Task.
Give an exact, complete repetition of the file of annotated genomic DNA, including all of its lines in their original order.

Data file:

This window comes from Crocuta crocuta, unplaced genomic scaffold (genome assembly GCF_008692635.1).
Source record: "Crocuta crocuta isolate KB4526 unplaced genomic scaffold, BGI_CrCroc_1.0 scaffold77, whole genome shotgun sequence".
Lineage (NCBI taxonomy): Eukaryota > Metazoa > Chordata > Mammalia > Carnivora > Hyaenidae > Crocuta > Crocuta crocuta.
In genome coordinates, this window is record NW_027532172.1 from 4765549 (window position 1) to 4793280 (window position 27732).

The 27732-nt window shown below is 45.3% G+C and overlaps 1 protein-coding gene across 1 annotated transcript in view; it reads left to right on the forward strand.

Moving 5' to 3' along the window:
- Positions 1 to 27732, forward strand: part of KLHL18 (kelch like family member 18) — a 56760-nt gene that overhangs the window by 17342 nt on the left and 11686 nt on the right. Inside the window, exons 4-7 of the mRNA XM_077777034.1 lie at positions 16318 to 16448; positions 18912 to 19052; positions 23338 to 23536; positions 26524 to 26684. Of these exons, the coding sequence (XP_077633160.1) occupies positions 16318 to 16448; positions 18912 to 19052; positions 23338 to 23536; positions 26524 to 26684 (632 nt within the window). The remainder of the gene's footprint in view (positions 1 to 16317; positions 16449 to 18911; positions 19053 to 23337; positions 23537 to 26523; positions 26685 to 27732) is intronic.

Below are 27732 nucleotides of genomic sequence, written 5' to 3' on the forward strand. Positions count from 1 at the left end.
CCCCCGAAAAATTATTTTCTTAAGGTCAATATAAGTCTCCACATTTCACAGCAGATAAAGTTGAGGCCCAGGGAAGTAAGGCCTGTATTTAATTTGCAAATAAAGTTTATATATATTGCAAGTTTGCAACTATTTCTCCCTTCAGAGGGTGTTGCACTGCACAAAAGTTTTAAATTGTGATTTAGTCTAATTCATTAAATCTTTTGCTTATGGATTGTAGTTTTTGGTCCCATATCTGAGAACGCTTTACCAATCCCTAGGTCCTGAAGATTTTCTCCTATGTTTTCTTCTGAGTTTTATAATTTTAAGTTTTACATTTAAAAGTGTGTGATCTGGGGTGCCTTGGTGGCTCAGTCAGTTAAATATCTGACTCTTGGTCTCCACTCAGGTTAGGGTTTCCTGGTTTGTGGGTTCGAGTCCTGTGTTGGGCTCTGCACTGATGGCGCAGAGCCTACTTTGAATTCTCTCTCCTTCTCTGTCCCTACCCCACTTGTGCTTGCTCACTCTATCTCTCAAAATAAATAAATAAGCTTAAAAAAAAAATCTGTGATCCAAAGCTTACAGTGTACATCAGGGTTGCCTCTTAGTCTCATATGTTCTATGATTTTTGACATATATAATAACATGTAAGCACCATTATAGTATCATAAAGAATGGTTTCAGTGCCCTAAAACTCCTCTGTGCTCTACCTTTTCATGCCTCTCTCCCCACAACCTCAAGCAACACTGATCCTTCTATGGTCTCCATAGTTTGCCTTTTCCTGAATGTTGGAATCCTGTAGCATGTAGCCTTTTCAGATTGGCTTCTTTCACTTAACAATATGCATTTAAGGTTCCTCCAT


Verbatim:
This window comes from Crocuta crocuta, unplaced genomic scaffold (genome assembly GCF_008692635.1).
Source record: "Crocuta crocuta isolate KB4526 unplaced genomic scaffold, BGI_CrCroc_1.0 scaffold77, whole genome shotgun sequence".
Lineage (NCBI taxonomy): Eukaryota > Metazoa > Chordata > Mammalia > Carnivora > Hyaenidae > Crocuta > Crocuta crocuta.
In genome coordinates, this window is record NW_027532172.1 from 4765549 (window position 1) to 4793280 (window position 27732).

The 27732-nt window shown below is 45.3% G+C and overlaps 1 protein-coding gene across 1 annotated transcript in view; it reads left to right on the forward strand.

Moving 5' to 3' along the window:
- Positions 1 to 27732, forward strand: part of KLHL18 (kelch like family member 18) — a 56760-nt gene that overhangs the window by 17342 nt on the left and 11686 nt on the right. Inside the window, exons 4-7 of the mRNA XM_077777034.1 lie at positions 16318 to 16448; positions 18912 to 19052; positions 23338 to 23536; positions 26524 to 26684. Of these exons, the coding sequence (XP_077633160.1) occupies positions 16318 to 16448; positions 18912 to 19052; positions 23338 to 23536; positions 26524 to 26684 (632 nt within the window). The remainder of the gene's footprint in view (positions 1 to 16317; positions 16449 to 18911; positions 19053 to 23337; positions 23537 to 26523; positions 26685 to 27732) is intronic.

Below are 27732 nucleotides of genomic sequence, written 5' to 3' on the forward strand. Positions count from 1 at the left end.
CCCCCGAAAAATTATTTTCTTAAGGTCAATATAAGTCTCCACATTTCACAGCAGATAAAGTTGAGGCCCAGGGAAGTAAGGCCTGTATTTAATTTGCAAATAAAGTTTATATATATTGCAAGTTTGCAACTATTTCTCCCTTCAGAGGGTGTTGCACTGCACAAAAGTTTTAAATTGTGATTTAGTCTAATTCATTAAATCTTTTGCTTATGGATTGTAGTTTTTGGTCCCATATCTGAGAACGCTTTACCAATCCCTAGGTCCTGAAGATTTTCTCCTATGTTTTCTTCTGAGTTTTATAATTTTAAGTTTTACATTTAAAAGTGTGTGATCTGGGGTGCCTTGGTGGCTCAGTCAGTTAAATATCTGACTCTTGGTCTCCACTCAGGTTAGGGTTTCCTGGTTTGTGGGTTCGAGTCCTGTGTTGGGCTCTGCACTGATGGCGCAGAGCCTACTTTGAATTCTCTCTCCTTCTCTGTCCCTACCCCACTTGTGCTTGCTCACTCTATCTCTCAAAATAAATAAATAAGCTTAAAAAAAAAATCTGTGATCCAAAGCTTACAGTGTACATCAGGGTTGCCTCTTAGTCTCATATGTTCTATGATTTTTGACATATATAATAACATGTAAGCACCATTATAGTATCATAAAGAATGGTTTCAGTGCCCTAAAACTCCTCTGTGCTCTACCTTTTCATGCCTCTCTCCCCACAACCTCAAGCAACACTGATCCTTCTATGGTCTCCATAGTTTGCCTTTTCCTGAATGTTGGAATCCTGTAGCATGTAGCCTTTTCAGATTGGCTTCTTTCACTTAACAATATGCATTTAAGGTTCCTCCAT